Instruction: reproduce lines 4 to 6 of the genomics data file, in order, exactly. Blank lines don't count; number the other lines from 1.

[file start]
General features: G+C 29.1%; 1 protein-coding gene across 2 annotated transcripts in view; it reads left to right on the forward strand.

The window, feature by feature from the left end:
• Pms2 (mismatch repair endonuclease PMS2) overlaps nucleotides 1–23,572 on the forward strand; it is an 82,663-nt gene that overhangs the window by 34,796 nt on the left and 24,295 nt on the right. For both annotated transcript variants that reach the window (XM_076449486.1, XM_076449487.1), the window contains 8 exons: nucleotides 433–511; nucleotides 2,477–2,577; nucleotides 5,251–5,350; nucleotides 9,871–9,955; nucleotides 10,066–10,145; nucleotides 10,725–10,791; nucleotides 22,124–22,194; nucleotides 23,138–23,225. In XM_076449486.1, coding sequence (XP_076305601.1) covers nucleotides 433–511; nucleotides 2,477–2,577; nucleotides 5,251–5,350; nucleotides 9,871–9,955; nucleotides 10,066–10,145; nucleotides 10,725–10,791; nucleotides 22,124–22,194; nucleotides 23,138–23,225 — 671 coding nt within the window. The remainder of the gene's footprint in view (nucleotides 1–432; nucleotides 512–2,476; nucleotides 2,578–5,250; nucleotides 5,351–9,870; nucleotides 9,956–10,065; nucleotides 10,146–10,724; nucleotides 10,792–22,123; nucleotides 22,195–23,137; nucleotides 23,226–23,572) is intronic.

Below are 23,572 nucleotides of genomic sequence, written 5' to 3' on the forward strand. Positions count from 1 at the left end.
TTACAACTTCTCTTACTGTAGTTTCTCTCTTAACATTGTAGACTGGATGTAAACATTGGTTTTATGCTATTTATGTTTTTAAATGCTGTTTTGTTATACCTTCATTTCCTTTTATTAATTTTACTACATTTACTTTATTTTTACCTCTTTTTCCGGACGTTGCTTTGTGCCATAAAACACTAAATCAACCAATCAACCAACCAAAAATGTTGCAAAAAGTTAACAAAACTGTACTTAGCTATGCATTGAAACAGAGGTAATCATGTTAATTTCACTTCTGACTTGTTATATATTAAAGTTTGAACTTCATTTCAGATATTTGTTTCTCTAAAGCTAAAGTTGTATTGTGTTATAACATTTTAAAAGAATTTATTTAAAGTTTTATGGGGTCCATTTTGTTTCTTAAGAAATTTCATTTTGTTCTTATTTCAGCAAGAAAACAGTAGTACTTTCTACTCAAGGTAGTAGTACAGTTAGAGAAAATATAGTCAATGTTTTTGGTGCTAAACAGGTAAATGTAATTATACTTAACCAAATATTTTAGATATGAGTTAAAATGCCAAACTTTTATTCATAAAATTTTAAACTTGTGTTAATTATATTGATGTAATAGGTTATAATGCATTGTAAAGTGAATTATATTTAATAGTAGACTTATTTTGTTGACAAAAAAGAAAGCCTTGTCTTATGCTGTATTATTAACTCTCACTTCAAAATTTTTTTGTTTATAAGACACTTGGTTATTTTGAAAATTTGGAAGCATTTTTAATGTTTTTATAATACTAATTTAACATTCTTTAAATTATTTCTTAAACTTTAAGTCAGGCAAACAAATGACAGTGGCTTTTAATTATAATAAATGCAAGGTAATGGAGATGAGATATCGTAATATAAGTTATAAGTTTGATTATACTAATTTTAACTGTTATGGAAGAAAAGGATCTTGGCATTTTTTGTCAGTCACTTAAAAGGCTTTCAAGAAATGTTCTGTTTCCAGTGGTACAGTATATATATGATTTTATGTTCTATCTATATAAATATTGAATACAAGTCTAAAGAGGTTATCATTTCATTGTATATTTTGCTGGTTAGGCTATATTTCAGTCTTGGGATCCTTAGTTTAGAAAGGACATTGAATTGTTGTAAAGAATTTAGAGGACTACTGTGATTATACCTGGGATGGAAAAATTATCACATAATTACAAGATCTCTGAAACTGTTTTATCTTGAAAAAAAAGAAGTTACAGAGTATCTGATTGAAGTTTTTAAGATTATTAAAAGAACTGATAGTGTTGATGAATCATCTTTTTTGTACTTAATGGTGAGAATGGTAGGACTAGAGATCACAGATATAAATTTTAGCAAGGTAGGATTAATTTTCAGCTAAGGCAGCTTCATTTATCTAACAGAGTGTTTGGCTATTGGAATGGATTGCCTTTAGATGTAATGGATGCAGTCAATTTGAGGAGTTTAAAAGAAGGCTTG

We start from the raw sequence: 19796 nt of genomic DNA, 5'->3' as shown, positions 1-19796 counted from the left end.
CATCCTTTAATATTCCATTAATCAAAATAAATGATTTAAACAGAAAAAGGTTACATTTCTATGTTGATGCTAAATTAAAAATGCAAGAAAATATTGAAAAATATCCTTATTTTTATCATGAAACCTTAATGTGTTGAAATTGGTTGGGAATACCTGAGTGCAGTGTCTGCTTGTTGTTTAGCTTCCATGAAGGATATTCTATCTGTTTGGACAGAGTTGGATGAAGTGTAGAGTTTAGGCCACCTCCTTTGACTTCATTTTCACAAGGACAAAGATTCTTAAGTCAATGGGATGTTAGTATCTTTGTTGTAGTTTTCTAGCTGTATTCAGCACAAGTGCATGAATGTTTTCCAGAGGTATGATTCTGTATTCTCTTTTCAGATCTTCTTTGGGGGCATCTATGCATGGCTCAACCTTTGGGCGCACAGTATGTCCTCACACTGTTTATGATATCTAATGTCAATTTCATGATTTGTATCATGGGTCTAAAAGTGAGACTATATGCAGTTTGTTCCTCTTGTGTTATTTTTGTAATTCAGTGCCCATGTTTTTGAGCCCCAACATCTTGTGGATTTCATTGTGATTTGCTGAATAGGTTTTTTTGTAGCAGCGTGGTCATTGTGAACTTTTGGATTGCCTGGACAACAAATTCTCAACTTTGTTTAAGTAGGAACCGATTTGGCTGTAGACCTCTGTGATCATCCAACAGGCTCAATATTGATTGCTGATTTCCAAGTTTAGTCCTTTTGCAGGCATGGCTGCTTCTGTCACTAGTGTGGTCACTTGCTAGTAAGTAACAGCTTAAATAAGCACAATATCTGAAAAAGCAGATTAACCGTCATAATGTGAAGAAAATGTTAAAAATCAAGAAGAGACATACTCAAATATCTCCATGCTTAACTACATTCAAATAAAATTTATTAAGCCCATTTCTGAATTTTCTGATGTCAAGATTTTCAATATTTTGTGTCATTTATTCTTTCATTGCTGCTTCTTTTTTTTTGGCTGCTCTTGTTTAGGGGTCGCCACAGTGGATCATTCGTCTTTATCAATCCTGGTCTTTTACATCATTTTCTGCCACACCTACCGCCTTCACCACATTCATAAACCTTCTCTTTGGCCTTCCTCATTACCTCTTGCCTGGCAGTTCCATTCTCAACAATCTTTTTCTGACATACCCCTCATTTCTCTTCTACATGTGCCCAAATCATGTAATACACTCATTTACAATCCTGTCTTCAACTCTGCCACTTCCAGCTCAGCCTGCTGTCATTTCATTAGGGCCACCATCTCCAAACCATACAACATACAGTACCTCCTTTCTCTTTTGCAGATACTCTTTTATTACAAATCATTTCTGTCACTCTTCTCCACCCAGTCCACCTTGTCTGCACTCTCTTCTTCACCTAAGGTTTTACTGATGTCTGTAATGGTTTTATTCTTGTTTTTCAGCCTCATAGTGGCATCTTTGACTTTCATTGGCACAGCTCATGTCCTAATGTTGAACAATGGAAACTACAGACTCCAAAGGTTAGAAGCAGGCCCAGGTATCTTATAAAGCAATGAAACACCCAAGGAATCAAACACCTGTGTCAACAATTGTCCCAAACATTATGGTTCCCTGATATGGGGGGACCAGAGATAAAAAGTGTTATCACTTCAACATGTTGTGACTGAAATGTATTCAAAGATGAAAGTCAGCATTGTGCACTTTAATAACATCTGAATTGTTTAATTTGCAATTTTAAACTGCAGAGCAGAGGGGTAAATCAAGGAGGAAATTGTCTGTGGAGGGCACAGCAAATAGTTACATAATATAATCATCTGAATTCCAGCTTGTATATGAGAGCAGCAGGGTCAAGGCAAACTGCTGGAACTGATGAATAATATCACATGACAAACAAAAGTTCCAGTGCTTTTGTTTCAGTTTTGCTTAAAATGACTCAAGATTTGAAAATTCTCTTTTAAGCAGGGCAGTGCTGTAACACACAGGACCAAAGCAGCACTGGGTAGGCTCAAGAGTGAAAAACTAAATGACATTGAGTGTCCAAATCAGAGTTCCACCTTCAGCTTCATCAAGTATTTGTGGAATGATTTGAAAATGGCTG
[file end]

Below are 23,572 nucleotides of genomic sequence, written 5' to 3' on the forward strand. Positions count from 1 at the left end.
TTACAACTTCTCTTACTGTAGTTTCTCTCTTAACATTGTAGACTGGATGTAAACATTGGTTTTATGCTATTTATGTTTTTAAATGCTGTTTTGTTATACCTTCATTTCCTTTTATTAATTTTACTACATTTACTTTATTTTTACCTCTTTTTCCGGACGTTGCTTTGTGCCATAAAACACTAAATCAACCAATCAACCAACCAAAAATGTTGCAAAAAGTTAACAAAACTGTACTTAGCTATGCATTGAAACAGAGGTAATCATGTTAATTTCACTTCTGACTTGTTATATATTAAAGTTTGAACTTCATTTCAGATATTTGTTTCTCTAAAGCTAAAGTTGTATTGTGTTATAACATTTTAAAAGAATTTATTTAAAGTTTTATGGGGTCCATTTTGTTTCTTAAGAAATTTCATTTTGTTCTTATTTCAGCAAGAAAACAGTAGTACTTTCTACTCAAGGTAGTAGTACAGTTAGAGAAAATATAGTCAATGTTTTTGGTGCTAAACAGGTAAATGTAATTATACTTAACCAAATATTTTAGATATGAGTTAAAATGCCAAACTTTTATTCATAAAATTTTAAACTTGTGTTAATTATATTGATGTAATAGGTTATAATGCATTGTAAAGTGAATTATATTTAATAGTAGACTTATTTTGTTGACAAAAAAGAAAGCCTTGTCTTATGCTGTATTATTAACTCTCACTTCAAAATTTTTTTGTTTATAAGACACTTGGTTATTTTGAAAATTTGGAAGCATTTTTAATGTTTTTATAATACTAATTTAACATTCTTTAAATTATTTCTTAAACTTTAAGTCAGGCAAACAAATGACAGTGGCTTTTAATTATAATAAATGCAAGGTAATGGAGATGAGATATCGTAATATAAGTTATAAGTTTGATTATACTAATTTTAACTGTTATGGAAGAAAAGGATCTTGGCATTTTTTGTCAGTCACTTAAAAGGCTTTCAAGAAATGTTCTGTTTCCAGTGGTACAGTATATATATGATTTTATGTTCTATCTATATAAATATTGAATACAAGTCTAAAGAGGTTATCATTTCATTGTATATTTTGCTGGTTAGGCTATATTTCAGTCTTGGGATCCTTAGTTTAGAAAGGACATTGAATTGTTGTAAAGAATTTAGAGGACTACTGTGATTATACCTGGGATGGAAAAATTATCACATAATTACAAGATCTCTGAAACTGTTTTATCTTGAAAAAAAAGAAGTTACAGAGTATCTGATTGAAGTTTTTAAGATTATTAAAAGAACTGATAGTGTTGATGAATCATCTTTTTTGTACTTAATGGTGAGAATGGTAGGACTAGAGATCACAGATATAAATTTTAGCAAGGTAGGATTAATTTTCAGCTAAGGCAGCTTCATTTATCTAACAGAGTGTTTGGCTATTGGAATGGATTGCCTTTAGATGTAATGGATGCAGTCAATTTGAGGAGTTTAAAAGAAGGCTTG

We start from the raw sequence: 19796 nt of genomic DNA, 5'->3' as shown, positions 1-19796 counted from the left end.